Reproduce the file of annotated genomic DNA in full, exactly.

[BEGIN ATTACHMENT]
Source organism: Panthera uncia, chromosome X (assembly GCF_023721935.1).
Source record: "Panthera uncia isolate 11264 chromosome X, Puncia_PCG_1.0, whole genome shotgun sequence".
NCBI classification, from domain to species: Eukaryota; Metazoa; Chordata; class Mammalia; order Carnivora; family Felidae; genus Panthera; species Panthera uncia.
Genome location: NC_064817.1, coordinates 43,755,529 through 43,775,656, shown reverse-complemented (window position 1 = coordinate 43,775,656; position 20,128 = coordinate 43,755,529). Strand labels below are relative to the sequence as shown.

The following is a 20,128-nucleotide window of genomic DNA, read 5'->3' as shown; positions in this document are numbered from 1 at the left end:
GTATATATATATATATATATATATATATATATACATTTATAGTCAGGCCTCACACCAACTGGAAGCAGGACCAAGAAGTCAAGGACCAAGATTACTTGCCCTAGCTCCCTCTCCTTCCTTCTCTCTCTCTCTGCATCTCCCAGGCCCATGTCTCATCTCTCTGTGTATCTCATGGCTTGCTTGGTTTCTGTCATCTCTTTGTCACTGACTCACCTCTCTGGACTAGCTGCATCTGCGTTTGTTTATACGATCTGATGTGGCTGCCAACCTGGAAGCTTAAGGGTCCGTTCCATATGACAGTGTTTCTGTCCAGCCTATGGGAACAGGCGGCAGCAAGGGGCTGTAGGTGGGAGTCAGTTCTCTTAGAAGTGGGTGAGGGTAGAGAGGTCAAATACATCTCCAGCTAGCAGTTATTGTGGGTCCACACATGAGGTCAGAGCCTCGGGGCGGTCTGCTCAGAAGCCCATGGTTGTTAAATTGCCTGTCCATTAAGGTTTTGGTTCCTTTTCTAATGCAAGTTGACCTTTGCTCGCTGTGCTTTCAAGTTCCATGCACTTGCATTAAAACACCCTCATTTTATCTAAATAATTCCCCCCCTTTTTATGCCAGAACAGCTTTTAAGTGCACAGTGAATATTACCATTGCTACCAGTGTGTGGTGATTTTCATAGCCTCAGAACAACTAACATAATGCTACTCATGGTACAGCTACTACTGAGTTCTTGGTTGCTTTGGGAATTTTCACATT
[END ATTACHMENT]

Source organism: Panthera uncia, chromosome X (assembly GCF_023721935.1).
Source record: "Panthera uncia isolate 11264 chromosome X, Puncia_PCG_1.0, whole genome shotgun sequence".
NCBI classification, from domain to species: Eukaryota; Metazoa; Chordata; class Mammalia; order Carnivora; family Felidae; genus Panthera; species Panthera uncia.
Genome location: NC_064817.1, coordinates 43,755,529 through 43,775,656, shown reverse-complemented (window position 1 = coordinate 43,775,656; position 20,128 = coordinate 43,755,529). Strand labels below are relative to the sequence as shown.

The following is a 20,128-nucleotide window of genomic DNA, read 5'->3' as shown; positions in this document are numbered from 1 at the left end:
GTATATATATATATATATATATATATATATATACATTTATAGTCAGGCCTCACACCAACTGGAAGCAGGACCAAGAAGTCAAGGACCAAGATTACTTGCCCTAGCTCCCTCTCCTTCCTTCTCTCTCTCTCTGCATCTCCCAGGCCCATGTCTCATCTCTCTGTGTATCTCATGGCTTGCTTGGTTTCTGTCATCTCTTTGTCACTGACTCACCTCTCTGGACTAGCTGCATCTGCGTTTGTTTATACGATCTGATGTGGCTGCCAACCTGGAAGCTTAAGGGTCCGTTCCATATGACAGTGTTTCTGTCCAGCCTATGGGAACAGGCGGCAGCAAGGGGCTGTAGGTGGGAGTCAGTTCTCTTAGAAGTGGGTGAGGGTAGAGAGGTCAAATACATCTCCAGCTAGCAGTTATTGTGGGTCCACACATGAGGTCAGAGCCTCGGGGCGGTCTGCTCAGAAGCCCATGGTTGTTAAATTGCCTGTCCATTAAGGTTTTGGTTCCTTTTCTAATGCAAGTTGACCTTTGCTCGCTGTGCTTTCAAGTTCCATGCACTTGCATTAAAACACCCTCATTTTATCTAAATAATTCCCCCCCTTTTTATGCCAGAACAGCTTTTAAGTGCACAGTGAATATTACCATTGCTACCAGTGTGTGGTGATTTTCATAGCCTCAGAACAACTAACATAATGCTACTCATGGTACAGCTACTACTGAGTTCTTGGTTGCTTTGGGAATTTTCACATT